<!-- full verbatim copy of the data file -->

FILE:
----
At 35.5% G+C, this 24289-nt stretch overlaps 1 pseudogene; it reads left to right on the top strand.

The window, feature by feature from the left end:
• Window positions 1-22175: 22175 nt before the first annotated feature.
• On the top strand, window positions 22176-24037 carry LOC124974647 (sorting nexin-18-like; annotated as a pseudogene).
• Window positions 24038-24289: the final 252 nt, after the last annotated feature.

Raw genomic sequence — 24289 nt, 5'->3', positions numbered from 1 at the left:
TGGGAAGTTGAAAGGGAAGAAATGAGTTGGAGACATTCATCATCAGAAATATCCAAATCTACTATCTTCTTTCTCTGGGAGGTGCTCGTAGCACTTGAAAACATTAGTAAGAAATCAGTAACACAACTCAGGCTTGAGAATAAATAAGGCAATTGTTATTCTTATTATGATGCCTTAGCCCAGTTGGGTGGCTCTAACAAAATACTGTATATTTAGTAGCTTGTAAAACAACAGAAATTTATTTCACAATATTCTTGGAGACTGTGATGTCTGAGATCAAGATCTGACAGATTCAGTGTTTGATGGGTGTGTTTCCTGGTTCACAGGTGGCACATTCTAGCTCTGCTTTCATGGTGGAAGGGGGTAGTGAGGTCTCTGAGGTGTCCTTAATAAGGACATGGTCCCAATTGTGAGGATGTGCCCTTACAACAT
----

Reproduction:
At 35.5% G+C, this 24289-nt stretch overlaps 1 pseudogene; it reads left to right on the top strand.

The window, feature by feature from the left end:
• Window positions 1-22175: 22175 nt before the first annotated feature.
• On the top strand, window positions 22176-24037 carry LOC124974647 (sorting nexin-18-like; annotated as a pseudogene).
• Window positions 24038-24289: the final 252 nt, after the last annotated feature.

Raw genomic sequence — 24289 nt, 5'->3', positions numbered from 1 at the left:
TGGGAAGTTGAAAGGGAAGAAATGAGTTGGAGACATTCATCATCAGAAATATCCAAATCTACTATCTTCTTTCTCTGGGAGGTGCTCGTAGCACTTGAAAACATTAGTAAGAAATCAGTAACACAACTCAGGCTTGAGAATAAATAAGGCAATTGTTATTCTTATTATGATGCCTTAGCCCAGTTGGGTGGCTCTAACAAAATACTGTATATTTAGTAGCTTGTAAAACAACAGAAATTTATTTCACAATATTCTTGGAGACTGTGATGTCTGAGATCAAGATCTGACAGATTCAGTGTTTGATGGGTGTGTTTCCTGGTTCACAGGTGGCACATTCTAGCTCTGCTTTCATGGTGGAAGGGGGTAGTGAGGTCTCTGAGGTGTCCTTAATAAGGACATGGTCCCAATTGTGAGGATGTGCCCTTACAACAT